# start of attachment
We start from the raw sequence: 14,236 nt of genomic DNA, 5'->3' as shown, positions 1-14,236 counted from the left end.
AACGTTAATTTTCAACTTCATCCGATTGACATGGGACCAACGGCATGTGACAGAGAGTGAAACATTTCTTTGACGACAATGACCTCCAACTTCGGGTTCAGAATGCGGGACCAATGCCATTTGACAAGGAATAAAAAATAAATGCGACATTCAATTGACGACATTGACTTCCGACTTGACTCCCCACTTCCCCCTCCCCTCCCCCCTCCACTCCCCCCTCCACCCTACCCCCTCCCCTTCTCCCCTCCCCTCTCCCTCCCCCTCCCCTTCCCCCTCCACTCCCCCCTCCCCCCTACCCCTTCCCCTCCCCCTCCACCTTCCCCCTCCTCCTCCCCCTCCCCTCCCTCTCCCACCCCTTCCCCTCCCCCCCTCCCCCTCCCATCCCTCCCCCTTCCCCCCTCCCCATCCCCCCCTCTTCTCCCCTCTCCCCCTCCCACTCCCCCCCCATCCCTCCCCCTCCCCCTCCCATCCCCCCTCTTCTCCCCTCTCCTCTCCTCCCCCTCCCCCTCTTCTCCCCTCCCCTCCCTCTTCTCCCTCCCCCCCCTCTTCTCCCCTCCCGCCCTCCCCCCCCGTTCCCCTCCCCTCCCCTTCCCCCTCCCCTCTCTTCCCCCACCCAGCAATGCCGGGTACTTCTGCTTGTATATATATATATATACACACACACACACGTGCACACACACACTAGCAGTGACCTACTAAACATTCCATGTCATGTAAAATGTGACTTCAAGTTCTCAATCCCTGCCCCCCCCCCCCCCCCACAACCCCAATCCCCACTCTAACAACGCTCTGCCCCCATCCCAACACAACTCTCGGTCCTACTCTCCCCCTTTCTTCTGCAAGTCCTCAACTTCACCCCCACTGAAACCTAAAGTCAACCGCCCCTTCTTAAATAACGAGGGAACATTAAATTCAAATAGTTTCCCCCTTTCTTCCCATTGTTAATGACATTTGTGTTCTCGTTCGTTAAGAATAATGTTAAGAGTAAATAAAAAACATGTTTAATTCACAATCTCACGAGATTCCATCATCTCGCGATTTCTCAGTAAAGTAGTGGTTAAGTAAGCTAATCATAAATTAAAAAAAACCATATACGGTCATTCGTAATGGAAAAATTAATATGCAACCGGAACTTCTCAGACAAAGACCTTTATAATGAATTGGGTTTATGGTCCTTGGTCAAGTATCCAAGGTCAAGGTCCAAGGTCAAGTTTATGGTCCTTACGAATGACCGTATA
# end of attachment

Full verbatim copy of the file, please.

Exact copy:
We start from the raw sequence: 14,236 nt of genomic DNA, 5'->3' as shown, positions 1-14,236 counted from the left end.
AACGTTAATTTTCAACTTCATCCGATTGACATGGGACCAACGGCATGTGACAGAGAGTGAAACATTTCTTTGACGACAATGACCTCCAACTTCGGGTTCAGAATGCGGGACCAATGCCATTTGACAAGGAATAAAAAATAAATGCGACATTCAATTGACGACATTGACTTCCGACTTGACTCCCCACTTCCCCCTCCCCTCCCCCCTCCACTCCCCCCTCCACCCTACCCCCTCCCCTTCTCCCCTCCCCTCTCCCTCCCCCTCCCCTTCCCCCTCCACTCCCCCCTCCCCCCTACCCCTTCCCCTCCCCCTCCACCTTCCCCCTCCTCCTCCCCCTCCCCTCCCTCTCCCACCCCTTCCCCTCCCCCCCTCCCCCTCCCATCCCTCCCCCTTCCCCCCTCCCCATCCCCCCCTCTTCTCCCCTCTCCCCCTCCCACTCCCCCCCCATCCCTCCCCCTCCCCCTCCCATCCCCCCTCTTCTCCCCTCTCCTCTCCTCCCCCTCCCCCTCTTCTCCCCTCCCCTCCCTCTTCTCCCTCCCCCCCCTCTTCTCCCCTCCCGCCCTCCCCCCCCGTTCCCCTCCCCTCCCCTTCCCCCTCCCCTCTCTTCCCCCACCCAGCAATGCCGGGTACTTCTGCTTGTATATATATATATATACACACACACACACGTGCACACACACACTAGCAGTGACCTACTAAACATTCCATGTCATGTAAAATGTGACTTCAAGTTCTCAATCCCTGCCCCCCCCCCCCCCCCACAACCCCAATCCCCACTCTAACAACGCTCTGCCCCCATCCCAACACAACTCTCGGTCCTACTCTCCCCCTTTCTTCTGCAAGTCCTCAACTTCACCCCCACTGAAACCTAAAGTCAACCGCCCCTTCTTAAATAACGAGGGAACATTAAATTCAAATAGTTTCCCCCTTTCTTCCCATTGTTAATGACATTTGTGTTCTCGTTCGTTAAGAATAATGTTAAGAGTAAATAAAAAACATGTTTAATTCACAATCTCACGAGATTCCATCATCTCGCGATTTCTCAGTAAAGTAGTGGTTAAGTAAGCTAATCATAAATTAAAAAAAACCATATACGGTCATTCGTAATGGAAAAATTAATATGCAACCGGAACTTCTCAGACAAAGACCTTTATAATGAATTGGGTTTATGGTCCTTGGTCAAGTATCCAAGGTCAAGGTCCAAGGTCAAGTTTATGGTCCTTACGAATGACCGTATA